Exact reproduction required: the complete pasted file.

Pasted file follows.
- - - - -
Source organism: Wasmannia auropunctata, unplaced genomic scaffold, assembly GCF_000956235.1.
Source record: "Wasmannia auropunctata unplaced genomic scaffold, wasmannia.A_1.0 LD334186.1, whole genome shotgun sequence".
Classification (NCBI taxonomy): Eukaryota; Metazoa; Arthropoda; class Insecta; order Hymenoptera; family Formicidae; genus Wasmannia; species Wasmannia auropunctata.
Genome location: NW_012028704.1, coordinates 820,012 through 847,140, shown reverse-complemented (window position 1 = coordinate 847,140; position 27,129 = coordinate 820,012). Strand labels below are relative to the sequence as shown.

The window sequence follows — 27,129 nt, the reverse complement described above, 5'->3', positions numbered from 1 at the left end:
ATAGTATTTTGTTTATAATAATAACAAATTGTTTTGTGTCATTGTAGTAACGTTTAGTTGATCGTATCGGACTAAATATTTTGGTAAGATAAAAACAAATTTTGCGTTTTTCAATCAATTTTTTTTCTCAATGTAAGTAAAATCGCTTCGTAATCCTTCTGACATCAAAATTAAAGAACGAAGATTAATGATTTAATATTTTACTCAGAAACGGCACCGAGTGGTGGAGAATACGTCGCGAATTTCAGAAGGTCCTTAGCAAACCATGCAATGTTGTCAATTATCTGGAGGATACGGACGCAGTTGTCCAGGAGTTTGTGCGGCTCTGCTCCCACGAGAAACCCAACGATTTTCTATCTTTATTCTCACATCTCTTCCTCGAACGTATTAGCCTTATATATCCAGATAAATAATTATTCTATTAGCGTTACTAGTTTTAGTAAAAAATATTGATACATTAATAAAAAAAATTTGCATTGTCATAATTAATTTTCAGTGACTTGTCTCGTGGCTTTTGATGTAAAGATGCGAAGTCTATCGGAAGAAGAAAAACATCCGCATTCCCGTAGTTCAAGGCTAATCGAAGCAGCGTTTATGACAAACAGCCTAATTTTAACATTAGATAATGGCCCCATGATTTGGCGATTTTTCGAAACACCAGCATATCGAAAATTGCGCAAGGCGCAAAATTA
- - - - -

Source organism: Wasmannia auropunctata, unplaced genomic scaffold, assembly GCF_000956235.1.
Source record: "Wasmannia auropunctata unplaced genomic scaffold, wasmannia.A_1.0 LD334186.1, whole genome shotgun sequence".
Classification (NCBI taxonomy): Eukaryota; Metazoa; Arthropoda; class Insecta; order Hymenoptera; family Formicidae; genus Wasmannia; species Wasmannia auropunctata.
Genome location: NW_012028704.1, coordinates 820,012 through 847,140, shown reverse-complemented (window position 1 = coordinate 847,140; position 27,129 = coordinate 820,012). Strand labels below are relative to the sequence as shown.

The window sequence follows — 27,129 nt, the reverse complement described above, 5'->3', positions numbered from 1 at the left end:
ATAGTATTTTGTTTATAATAATAACAAATTGTTTTGTGTCATTGTAGTAACGTTTAGTTGATCGTATCGGACTAAATATTTTGGTAAGATAAAAACAAATTTTGCGTTTTTCAATCAATTTTTTTTCTCAATGTAAGTAAAATCGCTTCGTAATCCTTCTGACATCAAAATTAAAGAACGAAGATTAATGATTTAATATTTTACTCAGAAACGGCACCGAGTGGTGGAGAATACGTCGCGAATTTCAGAAGGTCCTTAGCAAACCATGCAATGTTGTCAATTATCTGGAGGATACGGACGCAGTTGTCCAGGAGTTTGTGCGGCTCTGCTCCCACGAGAAACCCAACGATTTTCTATCTTTATTCTCACATCTCTTCCTCGAACGTATTAGCCTTATATATCCAGATAAATAATTATTCTATTAGCGTTACTAGTTTTAGTAAAAAATATTGATACATTAATAAAAAAAATTTGCATTGTCATAATTAATTTTCAGTGACTTGTCTCGTGGCTTTTGATGTAAAGATGCGAAGTCTATCGGAAGAAGAAAAACATCCGCATTCCCGTAGTTCAAGGCTAATCGAAGCAGCGTTTATGACAAACAGCCTAATTTTAACATTAGATAATGGCCCCATGATTTGGCGATTTTTCGAAACACCAGCATATCGAAAATTGCGCAAGGCGCAAAATTA